1. Learn how to drive in the UK.
  2. Present at an academic conference
  3. Start a new tradition
  4. Go back to therapy
  5. Visit three new countries
  6. Ride in a hot air balloon
  7. Quit the tutoring centre
  8. Volunteer for a literacy programme
  9. Read a book that has more than 500 pages
  10. Make my bed everyday for at least three months
  11. Have a solid draft of my thesis completed
  12. Master scorpion pose
  13. Attend the symphony
  14. Learn a rap song from start to finish
  15. Host a dinner party
  16. Create a  budget so I can pay down my student loans
  17. Create something original
  18. Create a solid workout regime
  19.  Go on a long hike (6 miles or more)
  20. Learn to dance
  21. Eat an exotic meal
  22. Learn to cook a fancy meal
  23. Yell at a football match
  24. Go horseback riding
  25. Master British spelling and punctuation
  26. Create a good sleep schedule
  27. See my favorite group in concert
  28. Fall in love
  29. Stop holding grudges
  30. Let go of my expectations

The Scamp and the Writing Challenge: Week 29

Scottish summer came and went this week. It was a good Tuesday. I wore a sundress and flip flops. I sat in the park by my house until 8pm. My nose got sunburned and my legs look a little less white.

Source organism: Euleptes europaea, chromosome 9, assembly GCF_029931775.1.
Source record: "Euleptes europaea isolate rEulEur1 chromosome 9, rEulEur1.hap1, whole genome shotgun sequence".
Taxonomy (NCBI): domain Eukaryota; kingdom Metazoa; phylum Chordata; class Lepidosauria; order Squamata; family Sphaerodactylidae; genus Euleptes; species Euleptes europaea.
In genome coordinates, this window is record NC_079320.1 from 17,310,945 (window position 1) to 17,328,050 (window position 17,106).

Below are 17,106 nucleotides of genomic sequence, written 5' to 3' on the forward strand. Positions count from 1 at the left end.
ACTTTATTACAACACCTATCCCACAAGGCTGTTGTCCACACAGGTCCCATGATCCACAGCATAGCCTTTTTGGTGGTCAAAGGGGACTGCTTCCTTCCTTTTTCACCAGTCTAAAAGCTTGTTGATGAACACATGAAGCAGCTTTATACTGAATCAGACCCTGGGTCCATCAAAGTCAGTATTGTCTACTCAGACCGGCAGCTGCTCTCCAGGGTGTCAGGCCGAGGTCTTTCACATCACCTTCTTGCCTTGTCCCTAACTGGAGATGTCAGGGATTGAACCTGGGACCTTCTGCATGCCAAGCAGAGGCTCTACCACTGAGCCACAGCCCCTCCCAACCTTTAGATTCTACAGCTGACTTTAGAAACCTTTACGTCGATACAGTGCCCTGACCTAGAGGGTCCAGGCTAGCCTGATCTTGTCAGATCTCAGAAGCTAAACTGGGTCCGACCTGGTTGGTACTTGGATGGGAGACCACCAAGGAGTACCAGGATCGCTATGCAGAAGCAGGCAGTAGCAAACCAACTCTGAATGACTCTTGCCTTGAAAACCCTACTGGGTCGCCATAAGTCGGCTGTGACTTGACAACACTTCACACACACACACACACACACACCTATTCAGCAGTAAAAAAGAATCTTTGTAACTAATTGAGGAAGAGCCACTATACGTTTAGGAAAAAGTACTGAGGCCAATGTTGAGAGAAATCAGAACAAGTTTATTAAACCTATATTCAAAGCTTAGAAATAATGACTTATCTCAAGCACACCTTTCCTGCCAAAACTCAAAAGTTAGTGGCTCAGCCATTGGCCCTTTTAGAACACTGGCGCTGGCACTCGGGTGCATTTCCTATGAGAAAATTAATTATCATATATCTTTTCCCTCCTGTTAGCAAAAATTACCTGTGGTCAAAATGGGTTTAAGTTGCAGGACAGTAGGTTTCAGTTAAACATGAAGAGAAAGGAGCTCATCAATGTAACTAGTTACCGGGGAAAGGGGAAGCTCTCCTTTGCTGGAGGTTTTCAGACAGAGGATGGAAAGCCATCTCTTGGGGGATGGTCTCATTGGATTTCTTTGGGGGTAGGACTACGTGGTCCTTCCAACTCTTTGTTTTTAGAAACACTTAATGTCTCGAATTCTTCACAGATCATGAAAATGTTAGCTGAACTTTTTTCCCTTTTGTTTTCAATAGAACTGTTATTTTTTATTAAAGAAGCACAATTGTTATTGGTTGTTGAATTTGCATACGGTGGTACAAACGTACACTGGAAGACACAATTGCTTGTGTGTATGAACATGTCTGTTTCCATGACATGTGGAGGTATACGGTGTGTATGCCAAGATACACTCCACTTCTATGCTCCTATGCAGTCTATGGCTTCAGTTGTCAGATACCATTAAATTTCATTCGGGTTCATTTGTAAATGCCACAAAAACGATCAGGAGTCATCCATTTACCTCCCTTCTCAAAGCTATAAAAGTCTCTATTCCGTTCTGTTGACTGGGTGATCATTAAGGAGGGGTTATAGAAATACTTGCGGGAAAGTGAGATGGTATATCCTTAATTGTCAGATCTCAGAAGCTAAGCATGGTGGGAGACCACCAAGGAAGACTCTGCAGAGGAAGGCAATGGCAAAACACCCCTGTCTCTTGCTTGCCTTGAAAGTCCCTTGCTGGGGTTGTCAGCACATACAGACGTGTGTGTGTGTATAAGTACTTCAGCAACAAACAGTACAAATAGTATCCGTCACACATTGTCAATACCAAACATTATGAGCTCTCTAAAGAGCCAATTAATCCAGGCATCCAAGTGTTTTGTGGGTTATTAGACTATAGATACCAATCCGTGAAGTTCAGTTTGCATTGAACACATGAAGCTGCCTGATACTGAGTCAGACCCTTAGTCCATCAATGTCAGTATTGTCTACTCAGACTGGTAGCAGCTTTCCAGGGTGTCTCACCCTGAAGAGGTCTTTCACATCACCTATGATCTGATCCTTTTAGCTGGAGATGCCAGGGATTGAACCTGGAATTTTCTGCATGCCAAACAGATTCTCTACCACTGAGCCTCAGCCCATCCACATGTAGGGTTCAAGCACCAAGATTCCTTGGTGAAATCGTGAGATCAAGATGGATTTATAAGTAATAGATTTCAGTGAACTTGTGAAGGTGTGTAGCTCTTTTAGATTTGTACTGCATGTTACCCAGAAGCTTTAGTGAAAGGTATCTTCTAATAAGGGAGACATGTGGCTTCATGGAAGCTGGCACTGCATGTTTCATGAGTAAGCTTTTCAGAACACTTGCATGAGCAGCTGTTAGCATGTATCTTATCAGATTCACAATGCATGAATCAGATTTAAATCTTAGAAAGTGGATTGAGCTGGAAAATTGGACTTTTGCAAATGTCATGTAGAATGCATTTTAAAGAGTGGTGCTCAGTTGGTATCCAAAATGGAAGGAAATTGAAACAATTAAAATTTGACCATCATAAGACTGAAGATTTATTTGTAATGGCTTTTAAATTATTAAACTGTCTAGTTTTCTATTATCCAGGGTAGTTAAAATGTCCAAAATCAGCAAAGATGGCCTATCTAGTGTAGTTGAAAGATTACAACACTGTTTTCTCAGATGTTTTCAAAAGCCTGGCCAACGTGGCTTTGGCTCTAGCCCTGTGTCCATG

Not a bad summer.

The challenge this week is to write about the last person I said I love you to. I say I love you a lot to a lot of people in my life….okay, to be fair, the only people in my life in any real meaningful way are people that I love.

I think the last person though was my BFF. Because of his super secret spy job I am not allowed to post pictures of him on the internet, but we met here in Scotland and have been besties ever since we went to Belfast a few years ago. He supported me through two bad break-ups, exile from the US, and has offered to marry me so I can become a Scottish citizen if they are successful in gaining their independence from the UK. He worries a lot about my depression, so he drags me out of the house and takes me on adventures around Scotland so I don’t sit around and mope.

Last weekend we took the train to Linlithgow and spent the day walking around the birth place of Mary Queen of Scots and soaking in some culture. We pretended that we were hip and watched golf, and laughed our way through the ridiculousness of my love for puppies and my efforts to touch a swan (or a duck, or goose, and any dog that came close to me).

IMG_0983IMG_1001IMG_1016

We’ve made plans for other excursions around Scotland, and even though he is ditching me for Leeds Leeds Leeds and a PhD, we’ve made plans to meet and explore England as well. I’m not exactly sure why he puts up with me, but I love him all the same.